Silly, sad or sinister? In Yorkshire, Britain's 'Waffen-SS' soldiers play a dangerous game with History.
British Troops Fall in for the Führer.
He really is a soldier: a lance-corporal in Quebec Company of the Royal Electrical and Mechanical Engineers based at Aldershot. But in his spare time he dons the more sinister uniform of the Waffen-SS, armored division of the Nazi blackshirts, assumes the identity of a long dead German soldier and attends camps where Heil Hitler salutes are given and the Horst Wessel song is sung to evoke the atmosphere of the third Reich.
This twilight world of Nazi insignia, second-world-war firearms and black uniforms that breeds the likes of Stephen Bateman, the 22-year-old former air cadet who shot himself dead along with two British women in an apparent suicide pact in the United States. Bateman went from reading gun magazines and building model panzer tanks to wearing an SS uniform and leaving a bogus cheque for £6m as his last testament of hate: "£1 for every Jew".
SS-Sturman Clauswitz - real name Chapman - is a non commissioned officer in 9 Kompanie, a unit recreated from an SS panzer grenadier regiment. Its self-styled "SS-Haupsturmfuhrer" is David Mitchell, a senior aircraftman with the RAF in Croatia. Its second in command is Rodney Goodinson, alias SS-Hauptscharfuhrer Kettler, a captain in the Territorial Army responsible for teaching part-time soldiers who have answered a new £5m government recruiting campaign featuring saatchi television commercials.
The Ministry of Defence (MoD) said last week it would investigate the high incidence of serving and former members of the armed forces in 9 Kompanie "as a matter of concern". There may also be security implications: one of the unit members is a military policeman at Edinburgh castle, another is a former paratrooper who served in Northern Ireland.
The leaders of 9 Kompanie insist they are just a "living history society" with no interest in Nazism. However, they send mourners to the funerals of SS veterans in Germany, invited members of the neo-Nazi Hitler Jugend from Germany to their camps and have been barred from official displays because they refuse to remove their SS patches and death's head cap badges.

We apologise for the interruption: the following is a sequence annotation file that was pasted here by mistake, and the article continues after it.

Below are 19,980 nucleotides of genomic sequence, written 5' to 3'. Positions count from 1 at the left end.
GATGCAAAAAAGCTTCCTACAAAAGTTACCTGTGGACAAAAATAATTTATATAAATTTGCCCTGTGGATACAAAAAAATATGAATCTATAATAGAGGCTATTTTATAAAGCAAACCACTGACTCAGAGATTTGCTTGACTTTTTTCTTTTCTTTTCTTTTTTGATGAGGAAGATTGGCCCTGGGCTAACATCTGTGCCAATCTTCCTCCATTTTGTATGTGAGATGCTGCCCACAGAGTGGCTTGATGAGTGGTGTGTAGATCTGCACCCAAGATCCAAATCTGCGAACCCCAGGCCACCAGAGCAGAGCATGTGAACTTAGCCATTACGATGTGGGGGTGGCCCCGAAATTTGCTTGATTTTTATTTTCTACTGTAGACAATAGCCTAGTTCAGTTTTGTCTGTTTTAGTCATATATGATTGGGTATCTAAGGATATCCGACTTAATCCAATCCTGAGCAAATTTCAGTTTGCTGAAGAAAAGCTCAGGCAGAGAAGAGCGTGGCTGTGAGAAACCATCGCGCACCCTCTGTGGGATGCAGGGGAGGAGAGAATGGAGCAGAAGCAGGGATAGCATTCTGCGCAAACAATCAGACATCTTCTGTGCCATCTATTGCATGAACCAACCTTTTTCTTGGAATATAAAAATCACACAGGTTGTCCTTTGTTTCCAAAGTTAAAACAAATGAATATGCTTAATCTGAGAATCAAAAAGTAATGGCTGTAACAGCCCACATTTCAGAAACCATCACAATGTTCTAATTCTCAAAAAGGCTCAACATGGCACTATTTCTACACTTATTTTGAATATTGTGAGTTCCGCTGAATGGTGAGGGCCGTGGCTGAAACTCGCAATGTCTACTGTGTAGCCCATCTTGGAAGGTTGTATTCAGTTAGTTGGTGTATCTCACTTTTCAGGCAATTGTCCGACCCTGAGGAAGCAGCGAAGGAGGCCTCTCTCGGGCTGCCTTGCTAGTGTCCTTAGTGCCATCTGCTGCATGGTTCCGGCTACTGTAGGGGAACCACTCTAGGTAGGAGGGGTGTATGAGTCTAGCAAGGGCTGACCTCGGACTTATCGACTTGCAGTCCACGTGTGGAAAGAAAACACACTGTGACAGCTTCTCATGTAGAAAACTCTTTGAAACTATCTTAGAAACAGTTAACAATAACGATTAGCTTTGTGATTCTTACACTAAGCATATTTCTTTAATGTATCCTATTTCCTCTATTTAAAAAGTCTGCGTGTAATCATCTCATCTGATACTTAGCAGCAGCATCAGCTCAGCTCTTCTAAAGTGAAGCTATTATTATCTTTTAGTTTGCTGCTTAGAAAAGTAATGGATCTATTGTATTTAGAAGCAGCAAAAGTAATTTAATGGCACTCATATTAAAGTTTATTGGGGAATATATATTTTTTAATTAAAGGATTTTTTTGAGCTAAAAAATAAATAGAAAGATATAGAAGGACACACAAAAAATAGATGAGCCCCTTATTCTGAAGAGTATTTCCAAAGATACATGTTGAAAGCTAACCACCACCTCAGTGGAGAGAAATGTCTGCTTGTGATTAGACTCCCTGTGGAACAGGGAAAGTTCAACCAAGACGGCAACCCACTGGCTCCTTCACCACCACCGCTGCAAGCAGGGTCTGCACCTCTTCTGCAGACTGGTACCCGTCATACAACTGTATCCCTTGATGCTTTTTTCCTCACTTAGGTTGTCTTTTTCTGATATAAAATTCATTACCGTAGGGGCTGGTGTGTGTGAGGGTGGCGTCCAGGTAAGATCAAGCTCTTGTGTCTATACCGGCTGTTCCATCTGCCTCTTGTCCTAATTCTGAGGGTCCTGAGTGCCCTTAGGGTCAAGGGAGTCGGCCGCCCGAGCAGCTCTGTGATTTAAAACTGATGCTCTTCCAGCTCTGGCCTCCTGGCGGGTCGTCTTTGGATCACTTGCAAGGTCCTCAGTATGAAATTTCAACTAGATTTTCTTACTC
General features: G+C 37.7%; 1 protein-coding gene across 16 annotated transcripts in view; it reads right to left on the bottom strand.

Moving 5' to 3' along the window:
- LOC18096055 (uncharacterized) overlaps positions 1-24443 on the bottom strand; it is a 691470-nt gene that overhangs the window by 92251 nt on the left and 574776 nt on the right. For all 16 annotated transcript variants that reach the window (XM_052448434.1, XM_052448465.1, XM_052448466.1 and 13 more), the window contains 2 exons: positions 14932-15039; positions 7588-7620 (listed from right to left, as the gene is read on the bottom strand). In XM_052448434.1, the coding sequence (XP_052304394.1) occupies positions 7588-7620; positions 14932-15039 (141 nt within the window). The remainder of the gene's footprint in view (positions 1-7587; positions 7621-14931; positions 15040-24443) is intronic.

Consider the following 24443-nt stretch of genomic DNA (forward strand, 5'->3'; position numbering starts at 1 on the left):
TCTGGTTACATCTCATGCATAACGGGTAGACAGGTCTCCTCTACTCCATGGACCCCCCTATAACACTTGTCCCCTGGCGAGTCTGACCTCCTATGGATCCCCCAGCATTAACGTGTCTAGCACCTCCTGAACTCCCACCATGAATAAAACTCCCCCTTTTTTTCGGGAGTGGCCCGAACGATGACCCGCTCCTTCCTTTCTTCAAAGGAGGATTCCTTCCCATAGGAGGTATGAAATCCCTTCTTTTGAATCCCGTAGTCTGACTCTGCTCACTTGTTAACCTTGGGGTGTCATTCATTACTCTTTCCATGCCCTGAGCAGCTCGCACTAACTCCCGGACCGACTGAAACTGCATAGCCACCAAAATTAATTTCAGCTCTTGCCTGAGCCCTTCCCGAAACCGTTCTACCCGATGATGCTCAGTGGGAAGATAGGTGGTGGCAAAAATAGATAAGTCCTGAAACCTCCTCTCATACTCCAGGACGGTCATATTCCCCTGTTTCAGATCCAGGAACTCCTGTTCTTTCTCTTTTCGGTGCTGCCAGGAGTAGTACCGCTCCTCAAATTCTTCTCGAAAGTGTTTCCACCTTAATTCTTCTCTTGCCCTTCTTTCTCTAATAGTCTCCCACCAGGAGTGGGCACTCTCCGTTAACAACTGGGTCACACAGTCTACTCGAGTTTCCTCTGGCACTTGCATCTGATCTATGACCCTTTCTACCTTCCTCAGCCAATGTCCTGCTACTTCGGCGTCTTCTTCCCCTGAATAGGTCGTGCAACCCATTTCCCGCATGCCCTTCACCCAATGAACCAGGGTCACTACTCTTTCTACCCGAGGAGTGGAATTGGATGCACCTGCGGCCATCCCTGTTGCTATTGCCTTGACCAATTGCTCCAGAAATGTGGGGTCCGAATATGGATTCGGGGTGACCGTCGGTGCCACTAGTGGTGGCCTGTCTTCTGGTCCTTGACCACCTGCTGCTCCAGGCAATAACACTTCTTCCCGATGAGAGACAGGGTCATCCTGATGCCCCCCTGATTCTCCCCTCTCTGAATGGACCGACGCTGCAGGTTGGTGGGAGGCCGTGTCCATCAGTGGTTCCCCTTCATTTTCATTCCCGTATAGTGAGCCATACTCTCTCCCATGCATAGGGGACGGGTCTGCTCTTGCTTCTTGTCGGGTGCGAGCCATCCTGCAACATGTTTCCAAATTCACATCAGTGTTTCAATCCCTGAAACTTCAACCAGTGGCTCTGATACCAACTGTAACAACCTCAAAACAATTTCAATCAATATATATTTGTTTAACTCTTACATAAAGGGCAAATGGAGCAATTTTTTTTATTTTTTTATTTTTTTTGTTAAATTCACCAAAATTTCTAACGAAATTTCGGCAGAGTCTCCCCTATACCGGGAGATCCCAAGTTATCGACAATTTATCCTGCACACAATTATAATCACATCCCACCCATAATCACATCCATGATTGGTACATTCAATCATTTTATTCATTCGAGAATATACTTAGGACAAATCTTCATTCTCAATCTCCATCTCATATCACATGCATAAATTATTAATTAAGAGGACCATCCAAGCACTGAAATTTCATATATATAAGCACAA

The Waffen-SS was divorced from the death squads in the concentration camps, but it was still responsible for the slaughter of innocent civilians. On June 10 1944, four days after D-Day, the Waffen-SS's Das Reich division wrought havoc on the French village of Oradour-sur-Glane. The 200 men of the village were herded into a barn and machine-gunned; only five survived. The women and children, the elderly and babies, numbering about 400, were packed into the village church and burnt alive.
Last weekend, in the wake of the suicide shootings in Arizona and California, The Sunday Times infiltrated a weekend camp held by 9 Kompanie at a colliery infill site near Rotherham known as the Imhoff ground in honor of the war-time commander of the company.
Next month 9 Kompanie is due to undergo "battle training" at a secret location in Scotland. In reality, it does not pose much of a threat: with fewer than 30 members it is hardly likely to invade Poland. However, the danger comes from the impression it leaves on young minds attracted by the "glamour" of Nazi uniforms and discipline.
It advertises for members in the sort of gun magazines Bateman read. It attracts those who listen to the same white supremacist music that poisoned the minds of Bateman, Jane Greenhow and Ruth Fleming, the trio who died in America.
Kevin a young dental technician from Bedford who was among last week's recruits to 9 Kompanie, had just been to a concert by Celtic Warrior. "It was wonderful," he said. "There were between 500 and 600 people there and men in Nazi uniforms waved swastikas on the stage." He said he believed in "sending back the blacks".
Last weekend's camp was meant to resemble wartime training as closely as possible. The recruits were fed a breakfast of SS rations - sausage, bread and black coffee.
Drill training was followed by morning parade, in which letters were read out. One, from Mitchell, the company's commanding officer stationed in Croatia, told how he had not bothered to go and see President Bill Clinton to cheer him when he visited the country. "If only it had been our Fuhrer," the letter added.
Later three recruits were addressed by Kettler, the second-in-command. He told them that members "leaned to the right" and that he was the unit's "token Nazi".
The recruits, who were not asked for any money, were taught how to strip and clean a rifle. This was followed by maneuvers in which they carried out mock assaults on imaginary British soldiers. Their machine-guns were deactivated, but most of the rifle were capable of firing live rounds, although only blanks were used.
Later, at night, everyone gathered around a lantern in the command tent to sing Lili Marlene, Horst Wessel and the Panzer Song in German, swap stories about alleged allied atrocities and toast the Hitler Jugend with schnapps.
At his home in Blyth, Northumberland, Goodinson, alias Kettler, last week claimed 9 Kompanie vetted its recruits and denied it attracted fanatics. He added: "We are not interested in Nazism. It is dead politics ... it is the uniforms, weapons and insignia that appeal to us. People want to escape from reality."
As the MoD said it would investigate breaches of military discipline, the Home Office warned that people who dressed up as Nazis might infringe the 1936 Public Order Act, passed to combat Oswald Mosley's blackshirts and a previous generation of Nazi worshippers who did not have the advantage of hindsight.
This article is (C) The Sunday Time and is reproduced here for the benefit of public discussion, not profit. All rights acknowledged.